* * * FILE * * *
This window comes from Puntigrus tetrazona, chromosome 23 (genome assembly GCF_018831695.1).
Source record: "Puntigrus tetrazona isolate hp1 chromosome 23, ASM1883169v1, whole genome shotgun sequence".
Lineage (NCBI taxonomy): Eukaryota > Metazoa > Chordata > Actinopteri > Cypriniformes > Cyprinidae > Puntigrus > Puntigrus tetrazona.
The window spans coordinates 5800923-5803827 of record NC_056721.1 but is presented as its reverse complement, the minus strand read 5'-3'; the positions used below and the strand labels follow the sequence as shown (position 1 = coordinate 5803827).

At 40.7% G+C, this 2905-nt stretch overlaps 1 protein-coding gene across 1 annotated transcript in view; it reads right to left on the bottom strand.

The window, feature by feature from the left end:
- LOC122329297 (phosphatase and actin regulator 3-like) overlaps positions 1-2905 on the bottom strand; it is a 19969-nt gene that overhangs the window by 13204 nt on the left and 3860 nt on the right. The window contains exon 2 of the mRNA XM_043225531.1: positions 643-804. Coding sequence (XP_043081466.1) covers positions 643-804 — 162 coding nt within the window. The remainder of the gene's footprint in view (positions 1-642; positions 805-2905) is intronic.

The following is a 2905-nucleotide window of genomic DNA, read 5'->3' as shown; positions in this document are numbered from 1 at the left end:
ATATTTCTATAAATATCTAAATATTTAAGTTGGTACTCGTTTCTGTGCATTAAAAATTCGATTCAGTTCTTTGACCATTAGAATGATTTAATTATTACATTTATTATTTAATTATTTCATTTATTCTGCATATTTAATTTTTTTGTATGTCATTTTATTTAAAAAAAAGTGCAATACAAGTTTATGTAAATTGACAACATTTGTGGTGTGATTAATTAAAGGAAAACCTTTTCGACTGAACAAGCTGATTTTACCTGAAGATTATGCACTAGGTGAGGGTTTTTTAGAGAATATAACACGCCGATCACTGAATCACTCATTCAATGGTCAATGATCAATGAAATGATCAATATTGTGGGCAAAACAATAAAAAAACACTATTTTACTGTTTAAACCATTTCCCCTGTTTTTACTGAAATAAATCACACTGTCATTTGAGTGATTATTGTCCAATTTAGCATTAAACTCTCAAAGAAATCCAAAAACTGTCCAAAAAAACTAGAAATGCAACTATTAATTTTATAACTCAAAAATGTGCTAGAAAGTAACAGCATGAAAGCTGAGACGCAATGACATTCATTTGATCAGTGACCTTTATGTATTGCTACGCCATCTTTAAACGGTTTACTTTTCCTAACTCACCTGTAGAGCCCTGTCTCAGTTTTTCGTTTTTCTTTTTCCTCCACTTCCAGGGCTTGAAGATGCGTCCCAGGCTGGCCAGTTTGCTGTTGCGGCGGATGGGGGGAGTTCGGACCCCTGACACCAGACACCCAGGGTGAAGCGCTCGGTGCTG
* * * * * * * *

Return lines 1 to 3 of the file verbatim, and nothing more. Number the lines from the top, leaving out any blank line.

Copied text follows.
This window comes from Puntigrus tetrazona, chromosome 23 (genome assembly GCF_018831695.1).
Source record: "Puntigrus tetrazona isolate hp1 chromosome 23, ASM1883169v1, whole genome shotgun sequence".
Lineage (NCBI taxonomy): Eukaryota > Metazoa > Chordata > Actinopteri > Cypriniformes > Cyprinidae > Puntigrus > Puntigrus tetrazona.